District of Columbia

Birth Date

9/2/1949

Birth Place Term
Speakers Bureau Region City

Washington

Country

United States

Favorite Food

Italian Food

Short Description

Business consulting chief executive W. Gregory Wims (1949 - ) was the former president of the Montgomery County Chapter of the NAACP, the Maryland NAACP, and served as the vice president of the Maryland Youth Commission.

Employment

4-H Club of Montgomery County

United States House of Representatives

United States Department of Agriculture

Director of Minority Affairs and Economic Development

Hammer and Nails

National Association for the Advancement of Colored People (NAACP)

Montgomery County NAACP

Victims Rights Foundation

Favorite Color

Blue

Timing Pairs
0,0:7776,183:8100,188:8424,193:15633,310:16686,353:19764,407:20412,418:30910,582:31750,620:32030,625:34690,713:35040,719:40570,892:41060,906:45400,989:50020,1084:59170,1152:65407,1263:71644,1409:74965,1501:77233,1527:81364,1634:91228,1735:100471,1922:103315,1982:117436,2168:118174,2178:122930,2258:127932,2357:128342,2363:134328,2480:135968,2504:138264,2553:139576,2570:153744,2801:165400,2939:166246,2956:179569,3137:183876,3232:185555,3305:185920,3329:187745,3364:192855,3500:193877,3522:194753,3538:200300,3549:205424,3659:207356,3693:215756,3901:232890,4141:240820,4349:243485,4396:244005,4432:253812,4546:254514,4741:257400,4878:292364,5379:298052,5506:299000,5533:306580,5626$0,0:2935,76:3390,84:3845,92:4495,104:5015,113:5405,120:8980,195:9500,204:9890,211:16760,327:17100,332:17695,341:23475,471:34780,667:43889,747:44470,755:46545,833:65462,1106:65842,1112:68882,1181:69262,1187:69794,1197:71010,1285:79370,1415:79674,1420:92134,1607:93984,1656:94502,1664:97536,1728:97980,1735:98498,1747:99534,1801:109894,2045:111892,2085:112336,2093:112706,2099:119660,2119:120004,2124:120520,2131:121380,2139:128260,2262:131356,2314:142317,2451:143118,2461:143563,2468:144186,2476:145966,2501:146322,2506:156538,2642:157358,2653:158424,2667:159572,2672:161868,2705:162196,2710:162852,2720:166132,2789:180044,2998:181260,3015:181792,3024:192812,3325:199120,3475:220280,3881:226902,3974:227590,3983:228364,3995:244114,4252:244504,4258:250120,4417:266510,4647:271130,4747:272208,4815:278368,4960:298883,5251:299297,5258:311880,5503:314940,5541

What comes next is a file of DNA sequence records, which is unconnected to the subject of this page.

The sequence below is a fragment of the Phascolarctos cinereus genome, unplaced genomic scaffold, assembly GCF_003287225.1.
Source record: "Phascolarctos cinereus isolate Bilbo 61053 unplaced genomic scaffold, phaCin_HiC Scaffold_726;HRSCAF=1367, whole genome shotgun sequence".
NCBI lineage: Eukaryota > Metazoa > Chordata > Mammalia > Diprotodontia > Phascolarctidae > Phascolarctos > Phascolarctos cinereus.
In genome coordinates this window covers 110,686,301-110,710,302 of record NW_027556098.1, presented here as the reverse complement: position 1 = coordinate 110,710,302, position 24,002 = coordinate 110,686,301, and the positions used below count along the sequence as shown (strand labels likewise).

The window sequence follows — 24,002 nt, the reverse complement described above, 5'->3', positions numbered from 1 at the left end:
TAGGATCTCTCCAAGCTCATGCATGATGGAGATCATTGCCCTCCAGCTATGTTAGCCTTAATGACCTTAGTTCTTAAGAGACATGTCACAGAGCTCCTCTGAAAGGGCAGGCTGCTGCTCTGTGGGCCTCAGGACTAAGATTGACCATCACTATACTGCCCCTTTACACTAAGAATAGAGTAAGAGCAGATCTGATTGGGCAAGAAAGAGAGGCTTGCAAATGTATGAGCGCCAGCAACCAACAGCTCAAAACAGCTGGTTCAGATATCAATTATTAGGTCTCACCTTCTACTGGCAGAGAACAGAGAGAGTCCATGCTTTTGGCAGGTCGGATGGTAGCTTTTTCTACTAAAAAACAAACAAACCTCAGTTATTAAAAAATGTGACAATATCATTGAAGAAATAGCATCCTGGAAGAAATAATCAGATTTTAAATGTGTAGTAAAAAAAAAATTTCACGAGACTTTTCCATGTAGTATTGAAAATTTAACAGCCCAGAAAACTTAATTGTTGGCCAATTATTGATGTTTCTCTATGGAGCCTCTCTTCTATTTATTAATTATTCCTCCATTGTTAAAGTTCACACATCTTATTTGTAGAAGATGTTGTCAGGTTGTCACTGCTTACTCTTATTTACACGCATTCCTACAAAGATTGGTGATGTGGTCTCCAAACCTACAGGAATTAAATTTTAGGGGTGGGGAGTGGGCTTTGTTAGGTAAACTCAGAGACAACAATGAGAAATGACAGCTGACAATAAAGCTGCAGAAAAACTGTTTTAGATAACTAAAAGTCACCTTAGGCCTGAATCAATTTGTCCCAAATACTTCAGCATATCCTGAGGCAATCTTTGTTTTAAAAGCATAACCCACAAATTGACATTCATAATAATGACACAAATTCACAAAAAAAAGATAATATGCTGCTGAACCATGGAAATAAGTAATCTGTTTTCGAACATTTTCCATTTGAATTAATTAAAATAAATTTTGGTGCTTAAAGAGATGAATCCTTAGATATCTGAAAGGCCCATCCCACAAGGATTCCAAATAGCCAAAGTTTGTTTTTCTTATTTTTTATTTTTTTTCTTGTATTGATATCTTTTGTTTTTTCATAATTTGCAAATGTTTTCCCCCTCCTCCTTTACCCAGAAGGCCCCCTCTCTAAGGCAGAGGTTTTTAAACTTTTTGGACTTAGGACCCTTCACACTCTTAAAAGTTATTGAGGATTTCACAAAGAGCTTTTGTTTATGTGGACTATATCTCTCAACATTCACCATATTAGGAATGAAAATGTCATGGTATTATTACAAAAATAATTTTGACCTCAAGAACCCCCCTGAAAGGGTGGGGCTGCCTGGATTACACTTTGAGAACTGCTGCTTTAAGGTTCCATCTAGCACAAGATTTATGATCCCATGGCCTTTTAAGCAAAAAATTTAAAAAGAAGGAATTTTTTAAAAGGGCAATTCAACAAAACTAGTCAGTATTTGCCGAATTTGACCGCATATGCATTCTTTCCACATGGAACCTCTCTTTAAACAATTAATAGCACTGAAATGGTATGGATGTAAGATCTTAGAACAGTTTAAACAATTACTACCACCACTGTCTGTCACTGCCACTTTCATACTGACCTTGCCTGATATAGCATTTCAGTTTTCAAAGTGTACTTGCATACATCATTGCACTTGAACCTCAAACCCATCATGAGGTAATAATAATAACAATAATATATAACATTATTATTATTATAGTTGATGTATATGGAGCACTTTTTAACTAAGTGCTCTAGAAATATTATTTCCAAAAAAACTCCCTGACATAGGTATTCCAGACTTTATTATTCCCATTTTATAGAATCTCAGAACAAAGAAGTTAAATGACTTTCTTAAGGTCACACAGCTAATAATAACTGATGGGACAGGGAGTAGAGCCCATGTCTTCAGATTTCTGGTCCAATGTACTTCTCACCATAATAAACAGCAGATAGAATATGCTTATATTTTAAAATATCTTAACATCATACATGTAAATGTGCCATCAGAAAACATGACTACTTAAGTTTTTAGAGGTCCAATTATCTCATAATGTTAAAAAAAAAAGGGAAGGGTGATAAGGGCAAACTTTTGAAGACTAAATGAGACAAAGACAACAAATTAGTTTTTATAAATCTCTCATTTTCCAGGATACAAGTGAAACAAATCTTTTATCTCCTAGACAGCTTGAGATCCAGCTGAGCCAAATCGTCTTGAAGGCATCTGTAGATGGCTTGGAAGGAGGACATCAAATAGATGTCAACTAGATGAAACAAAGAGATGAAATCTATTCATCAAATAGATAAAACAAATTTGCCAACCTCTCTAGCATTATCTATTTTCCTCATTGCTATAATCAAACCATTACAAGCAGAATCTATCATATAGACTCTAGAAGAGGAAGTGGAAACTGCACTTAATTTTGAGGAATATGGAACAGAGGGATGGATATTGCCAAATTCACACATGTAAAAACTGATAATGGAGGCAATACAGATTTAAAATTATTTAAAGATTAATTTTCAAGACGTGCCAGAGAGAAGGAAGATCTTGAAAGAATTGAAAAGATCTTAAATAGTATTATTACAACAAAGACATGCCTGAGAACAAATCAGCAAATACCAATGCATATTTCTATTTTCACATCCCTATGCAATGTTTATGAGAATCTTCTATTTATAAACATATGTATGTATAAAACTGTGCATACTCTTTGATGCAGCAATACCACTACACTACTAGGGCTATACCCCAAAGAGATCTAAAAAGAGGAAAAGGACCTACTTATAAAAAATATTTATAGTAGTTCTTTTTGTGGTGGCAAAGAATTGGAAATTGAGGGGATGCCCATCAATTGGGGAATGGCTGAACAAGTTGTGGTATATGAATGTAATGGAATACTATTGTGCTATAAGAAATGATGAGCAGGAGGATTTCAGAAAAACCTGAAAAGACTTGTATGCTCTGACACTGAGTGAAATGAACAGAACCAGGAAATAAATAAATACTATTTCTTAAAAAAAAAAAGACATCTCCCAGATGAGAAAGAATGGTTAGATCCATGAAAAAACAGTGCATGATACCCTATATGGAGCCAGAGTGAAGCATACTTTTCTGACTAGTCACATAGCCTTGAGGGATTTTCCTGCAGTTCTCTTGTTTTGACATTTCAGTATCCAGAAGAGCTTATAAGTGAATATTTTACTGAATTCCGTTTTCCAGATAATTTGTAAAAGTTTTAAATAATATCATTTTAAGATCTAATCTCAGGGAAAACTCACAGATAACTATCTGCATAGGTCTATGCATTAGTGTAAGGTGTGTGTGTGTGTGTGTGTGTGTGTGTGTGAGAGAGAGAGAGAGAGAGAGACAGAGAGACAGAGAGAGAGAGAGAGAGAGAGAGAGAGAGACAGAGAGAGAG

DAStories

Tape: 1 Story: 1 - Slating of W. Gregory Wims' interview

Tape: 1 Story: 2 - W. Gregory Wims lists his favorites

Tape: 1 Story: 3 - W. Gregory Wims describes his mother's family background